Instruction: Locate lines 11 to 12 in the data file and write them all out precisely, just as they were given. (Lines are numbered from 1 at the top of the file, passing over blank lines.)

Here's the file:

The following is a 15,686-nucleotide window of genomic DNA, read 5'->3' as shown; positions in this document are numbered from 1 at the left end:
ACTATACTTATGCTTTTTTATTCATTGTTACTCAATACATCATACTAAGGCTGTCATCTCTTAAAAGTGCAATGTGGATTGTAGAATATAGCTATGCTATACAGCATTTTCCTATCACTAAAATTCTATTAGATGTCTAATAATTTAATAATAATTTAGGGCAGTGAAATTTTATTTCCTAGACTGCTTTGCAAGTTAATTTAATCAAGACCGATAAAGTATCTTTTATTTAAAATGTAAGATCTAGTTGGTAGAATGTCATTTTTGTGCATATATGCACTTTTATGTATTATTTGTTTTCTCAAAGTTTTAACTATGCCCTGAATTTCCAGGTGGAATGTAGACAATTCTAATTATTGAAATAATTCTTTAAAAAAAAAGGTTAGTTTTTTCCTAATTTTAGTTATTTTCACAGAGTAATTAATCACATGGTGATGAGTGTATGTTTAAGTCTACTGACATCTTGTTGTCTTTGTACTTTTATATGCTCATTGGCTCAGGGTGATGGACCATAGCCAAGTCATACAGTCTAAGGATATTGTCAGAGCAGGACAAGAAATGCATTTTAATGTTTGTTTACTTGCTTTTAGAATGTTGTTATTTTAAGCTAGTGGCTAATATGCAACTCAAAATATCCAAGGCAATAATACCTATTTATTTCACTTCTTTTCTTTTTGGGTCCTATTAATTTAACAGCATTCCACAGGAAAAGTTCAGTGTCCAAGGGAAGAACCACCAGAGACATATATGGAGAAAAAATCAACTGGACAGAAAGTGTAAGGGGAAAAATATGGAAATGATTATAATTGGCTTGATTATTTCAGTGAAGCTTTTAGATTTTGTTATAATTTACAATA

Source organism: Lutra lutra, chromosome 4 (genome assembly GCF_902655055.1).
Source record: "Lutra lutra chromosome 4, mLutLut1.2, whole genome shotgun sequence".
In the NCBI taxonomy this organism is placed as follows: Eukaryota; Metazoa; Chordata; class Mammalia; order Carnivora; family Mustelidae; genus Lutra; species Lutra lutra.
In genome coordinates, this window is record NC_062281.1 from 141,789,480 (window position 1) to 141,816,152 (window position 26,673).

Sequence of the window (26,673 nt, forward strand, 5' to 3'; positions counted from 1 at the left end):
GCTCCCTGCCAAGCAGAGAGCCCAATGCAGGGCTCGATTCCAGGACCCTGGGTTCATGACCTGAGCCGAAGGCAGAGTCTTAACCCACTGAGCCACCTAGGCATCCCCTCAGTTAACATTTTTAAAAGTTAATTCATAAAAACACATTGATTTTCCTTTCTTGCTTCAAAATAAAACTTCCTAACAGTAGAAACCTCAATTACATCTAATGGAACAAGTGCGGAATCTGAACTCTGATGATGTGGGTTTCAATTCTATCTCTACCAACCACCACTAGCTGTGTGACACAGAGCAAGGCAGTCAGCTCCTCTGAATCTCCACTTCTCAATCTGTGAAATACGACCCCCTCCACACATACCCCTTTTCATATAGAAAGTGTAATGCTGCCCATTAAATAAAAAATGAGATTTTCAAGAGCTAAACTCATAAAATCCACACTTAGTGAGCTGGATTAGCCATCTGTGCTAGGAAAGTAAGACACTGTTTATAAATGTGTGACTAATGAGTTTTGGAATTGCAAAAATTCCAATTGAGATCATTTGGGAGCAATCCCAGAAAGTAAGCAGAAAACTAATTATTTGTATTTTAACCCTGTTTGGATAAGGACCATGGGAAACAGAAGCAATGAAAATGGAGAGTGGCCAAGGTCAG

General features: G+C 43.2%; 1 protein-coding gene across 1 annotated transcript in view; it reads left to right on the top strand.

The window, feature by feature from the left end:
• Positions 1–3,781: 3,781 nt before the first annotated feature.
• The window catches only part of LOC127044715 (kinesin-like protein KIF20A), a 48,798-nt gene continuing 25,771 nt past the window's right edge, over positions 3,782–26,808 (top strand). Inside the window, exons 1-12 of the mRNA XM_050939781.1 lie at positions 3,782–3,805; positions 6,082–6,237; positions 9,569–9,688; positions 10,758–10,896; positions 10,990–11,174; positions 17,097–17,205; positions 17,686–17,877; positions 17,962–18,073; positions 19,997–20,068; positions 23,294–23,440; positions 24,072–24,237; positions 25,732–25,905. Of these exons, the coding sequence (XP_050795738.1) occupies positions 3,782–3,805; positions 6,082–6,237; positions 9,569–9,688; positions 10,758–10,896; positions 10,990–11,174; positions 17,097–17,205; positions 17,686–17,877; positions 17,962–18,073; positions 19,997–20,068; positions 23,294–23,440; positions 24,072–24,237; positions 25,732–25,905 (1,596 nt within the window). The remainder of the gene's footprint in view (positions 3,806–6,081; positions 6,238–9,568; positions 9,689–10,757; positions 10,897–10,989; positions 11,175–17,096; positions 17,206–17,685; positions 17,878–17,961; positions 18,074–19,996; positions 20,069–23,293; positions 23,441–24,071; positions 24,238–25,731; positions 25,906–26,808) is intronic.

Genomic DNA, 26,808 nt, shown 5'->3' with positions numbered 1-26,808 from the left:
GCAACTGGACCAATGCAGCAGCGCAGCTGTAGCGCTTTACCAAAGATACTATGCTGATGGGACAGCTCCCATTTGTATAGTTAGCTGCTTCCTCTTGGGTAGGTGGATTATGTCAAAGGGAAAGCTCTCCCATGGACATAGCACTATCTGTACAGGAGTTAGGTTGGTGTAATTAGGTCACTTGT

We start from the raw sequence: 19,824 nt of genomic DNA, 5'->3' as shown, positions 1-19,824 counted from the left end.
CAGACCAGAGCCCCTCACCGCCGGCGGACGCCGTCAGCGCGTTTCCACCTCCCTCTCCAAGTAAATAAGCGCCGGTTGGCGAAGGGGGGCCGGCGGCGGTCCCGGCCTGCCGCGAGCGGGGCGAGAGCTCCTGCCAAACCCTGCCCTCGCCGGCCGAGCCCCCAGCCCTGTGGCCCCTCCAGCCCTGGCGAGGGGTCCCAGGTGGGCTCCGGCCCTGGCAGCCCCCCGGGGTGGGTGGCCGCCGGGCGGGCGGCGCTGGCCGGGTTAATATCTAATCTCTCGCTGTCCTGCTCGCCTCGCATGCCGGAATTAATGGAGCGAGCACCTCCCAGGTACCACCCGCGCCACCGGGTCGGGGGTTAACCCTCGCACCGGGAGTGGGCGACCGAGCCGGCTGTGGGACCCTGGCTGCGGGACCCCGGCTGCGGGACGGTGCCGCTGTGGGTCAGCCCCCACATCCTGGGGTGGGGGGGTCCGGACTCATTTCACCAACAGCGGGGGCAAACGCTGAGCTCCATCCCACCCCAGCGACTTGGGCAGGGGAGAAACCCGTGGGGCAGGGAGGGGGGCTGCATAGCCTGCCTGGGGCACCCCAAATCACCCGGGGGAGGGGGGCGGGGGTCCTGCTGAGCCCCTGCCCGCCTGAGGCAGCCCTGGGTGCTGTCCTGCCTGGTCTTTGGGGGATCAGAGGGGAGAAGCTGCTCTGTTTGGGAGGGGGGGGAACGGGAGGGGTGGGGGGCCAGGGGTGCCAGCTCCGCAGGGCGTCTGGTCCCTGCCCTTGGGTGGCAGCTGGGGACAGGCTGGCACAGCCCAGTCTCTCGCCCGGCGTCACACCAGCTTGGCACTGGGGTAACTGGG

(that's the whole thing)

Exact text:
• Positions 1–3,781: 3,781 nt before the first annotated feature.
• The window catches only part of LOC127044715 (kinesin-like protein KIF20A), a 48,798-nt gene continuing 25,771 nt past the window's right edge, over positions 3,782–26,808 (top strand). Inside the window, exons 1-12 of the mRNA XM_050939781.1 lie at positions 3,782–3,805; positions 6,082–6,237; positions 9,569–9,688; positions 10,758–10,896; positions 10,990–11,174; positions 17,097–17,205; positions 17,686–17,877; positions 17,962–18,073; positions 19,997–20,068; positions 23,294–23,440; positions 24,072–24,237; positions 25,732–25,905. Of these exons, the coding sequence (XP_050795738.1) occupies positions 3,782–3,805; positions 6,082–6,237; positions 9,569–9,688; positions 10,758–10,896; positions 10,990–11,174; positions 17,097–17,205; positions 17,686–17,877; positions 17,962–18,073; positions 19,997–20,068; positions 23,294–23,440; positions 24,072–24,237; positions 25,732–25,905 (1,596 nt within the window). The remainder of the gene's footprint in view (positions 3,806–6,081; positions 6,238–9,568; positions 9,689–10,757; positions 10,897–10,989; positions 11,175–17,096; positions 17,206–17,685; positions 17,878–17,961; positions 18,074–19,996; positions 20,069–23,293; positions 23,441–24,071; positions 24,238–25,731; positions 25,906–26,808) is intronic.